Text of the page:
Involving children and young people in developing social care
Comparison of findings
This section examines the similarities and differences in the findings of the research review, practice survey and consultations with social care staff and with children and young people. It also reflects on the subsequent implications for participation practice.
- The research review found a plethora of information on the participation of children and young people. This included existing participation guidance and large-scale practice surveys looking at the extent and nature of participation practice across organisations working with children and young people. This influenced how we approached the practice survey. Rather than repeat recent practice surveys, we decided to build on this work and 'follow up' some of the services/organisations 'one year on' to see to what extent participation practice had been developed.
- Policy, practice and research seem to be at different stages. There is a danger that participation will become the latest 'buzzword' in social care policy and practice, such that it becomes simply a 'tick box' exercise or a requirement before organisations can properly embed participation within their culture, structure, practice and review. There is evidence of this from the research review, practice survey and consultations ( see below ).
- When reviewing the literature in this area, we discovered a significant amount of 'grey' literature. This was written primarily by practitioners or by researchers who worked for, or had been commissioned by, social care organisations working with children and young people. As a result, within the participation field, there are many overlaps between the messages from research and those from practice. This can mean, at times, a lack of clarity in ascertaining what is research, what is consultation and what is practice.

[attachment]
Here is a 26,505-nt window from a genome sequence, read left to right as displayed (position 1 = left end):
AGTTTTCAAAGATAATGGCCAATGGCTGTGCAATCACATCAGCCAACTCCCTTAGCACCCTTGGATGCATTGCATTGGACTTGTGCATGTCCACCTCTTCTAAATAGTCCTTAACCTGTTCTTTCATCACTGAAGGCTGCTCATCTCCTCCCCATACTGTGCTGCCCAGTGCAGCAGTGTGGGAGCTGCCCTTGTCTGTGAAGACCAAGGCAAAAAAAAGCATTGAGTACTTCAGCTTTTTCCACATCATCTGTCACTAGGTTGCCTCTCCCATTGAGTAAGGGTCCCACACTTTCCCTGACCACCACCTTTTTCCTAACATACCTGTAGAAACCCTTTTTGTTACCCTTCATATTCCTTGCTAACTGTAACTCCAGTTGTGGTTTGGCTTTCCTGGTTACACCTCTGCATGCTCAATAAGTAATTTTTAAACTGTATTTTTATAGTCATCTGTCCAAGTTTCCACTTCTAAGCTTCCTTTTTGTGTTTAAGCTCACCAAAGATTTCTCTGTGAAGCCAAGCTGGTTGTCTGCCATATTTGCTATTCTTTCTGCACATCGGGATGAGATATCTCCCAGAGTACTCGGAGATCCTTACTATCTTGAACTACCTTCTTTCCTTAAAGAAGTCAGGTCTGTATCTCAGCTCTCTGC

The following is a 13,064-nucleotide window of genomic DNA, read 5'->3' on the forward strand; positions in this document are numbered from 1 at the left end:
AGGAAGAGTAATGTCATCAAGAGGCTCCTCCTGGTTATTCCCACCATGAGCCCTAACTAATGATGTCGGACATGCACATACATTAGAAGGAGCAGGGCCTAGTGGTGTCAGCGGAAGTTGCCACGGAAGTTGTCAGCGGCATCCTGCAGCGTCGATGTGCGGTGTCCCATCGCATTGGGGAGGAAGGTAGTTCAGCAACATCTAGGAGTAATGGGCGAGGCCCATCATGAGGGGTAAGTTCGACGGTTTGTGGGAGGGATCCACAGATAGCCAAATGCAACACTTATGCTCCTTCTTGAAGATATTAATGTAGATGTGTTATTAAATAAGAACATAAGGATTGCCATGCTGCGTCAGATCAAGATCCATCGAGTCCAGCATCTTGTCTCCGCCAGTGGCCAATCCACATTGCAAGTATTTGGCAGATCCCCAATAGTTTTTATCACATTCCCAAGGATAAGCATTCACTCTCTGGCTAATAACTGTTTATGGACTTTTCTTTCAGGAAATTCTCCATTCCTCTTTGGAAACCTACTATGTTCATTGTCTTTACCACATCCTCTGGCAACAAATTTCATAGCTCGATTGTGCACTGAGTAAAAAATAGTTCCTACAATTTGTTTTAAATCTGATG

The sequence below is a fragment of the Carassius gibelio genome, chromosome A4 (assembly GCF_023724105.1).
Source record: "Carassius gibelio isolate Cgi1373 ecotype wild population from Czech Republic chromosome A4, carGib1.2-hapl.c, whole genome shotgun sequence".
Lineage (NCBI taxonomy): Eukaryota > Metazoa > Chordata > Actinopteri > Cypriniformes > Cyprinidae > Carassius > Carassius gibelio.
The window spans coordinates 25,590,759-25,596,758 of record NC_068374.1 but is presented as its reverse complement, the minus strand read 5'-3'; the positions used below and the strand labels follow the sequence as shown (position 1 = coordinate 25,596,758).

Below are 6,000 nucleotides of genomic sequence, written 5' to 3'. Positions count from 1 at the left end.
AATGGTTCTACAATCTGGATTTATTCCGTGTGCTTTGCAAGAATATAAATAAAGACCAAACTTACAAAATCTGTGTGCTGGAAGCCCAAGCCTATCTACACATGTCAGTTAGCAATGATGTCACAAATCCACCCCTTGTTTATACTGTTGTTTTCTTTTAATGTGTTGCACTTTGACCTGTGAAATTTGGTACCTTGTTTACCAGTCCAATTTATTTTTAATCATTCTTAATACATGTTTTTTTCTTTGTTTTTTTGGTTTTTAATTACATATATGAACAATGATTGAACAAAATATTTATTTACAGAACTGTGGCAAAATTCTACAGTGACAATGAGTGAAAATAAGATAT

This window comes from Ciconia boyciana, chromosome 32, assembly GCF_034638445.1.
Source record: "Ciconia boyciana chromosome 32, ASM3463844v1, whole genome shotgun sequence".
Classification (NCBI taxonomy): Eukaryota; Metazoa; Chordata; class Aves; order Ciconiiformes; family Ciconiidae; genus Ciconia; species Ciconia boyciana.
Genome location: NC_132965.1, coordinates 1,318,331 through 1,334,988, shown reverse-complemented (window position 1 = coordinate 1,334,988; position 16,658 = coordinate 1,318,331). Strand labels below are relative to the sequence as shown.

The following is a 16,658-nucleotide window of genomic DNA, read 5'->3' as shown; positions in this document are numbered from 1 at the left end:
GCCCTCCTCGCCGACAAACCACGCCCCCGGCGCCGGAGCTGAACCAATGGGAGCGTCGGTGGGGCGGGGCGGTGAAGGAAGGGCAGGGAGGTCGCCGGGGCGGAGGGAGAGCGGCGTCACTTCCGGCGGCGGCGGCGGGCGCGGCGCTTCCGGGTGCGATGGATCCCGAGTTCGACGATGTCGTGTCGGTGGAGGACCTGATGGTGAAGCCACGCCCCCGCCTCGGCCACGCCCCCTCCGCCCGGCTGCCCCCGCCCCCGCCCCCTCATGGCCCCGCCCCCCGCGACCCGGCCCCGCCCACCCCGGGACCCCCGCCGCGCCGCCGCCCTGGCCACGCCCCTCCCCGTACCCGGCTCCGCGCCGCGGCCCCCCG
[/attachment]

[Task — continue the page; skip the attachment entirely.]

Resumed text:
- A clear gap identified through the research review, practice survey and consultations was the review of the participation work of children and young people. The practice survey and consultations suggested that organisations are reviewing the 'process' of participation (i.e. what they are doing) and the 'outcomes' for children and young people directly involved in participation practice (e.g. improved confidence). However, there was less evidence of organisations reviewing the 'outcomes' of participation (i.e. what changed or improved). Furthermore, among the literature, there is a lack of guidance, tools and knowledge about how services and organisations can review the outcomes of participation.
- Through the practice survey, we discovered that some services were struggling with how to set clear aims and objectives for participation work. As a result, they were finding it a challenge to define and measure the outcomes of participation. Confusion surrounded the nature of outcomes for participation work: is it changes or improvements in social care practice? Or the direct impact on the children and young people involved? Or how the participation element has impacted on the change or improvement? That is, would the same outcomes have been reached without children and young people's participation? There appears to be a limited amount of guidance to support services and organisations in setting outcomes for participation.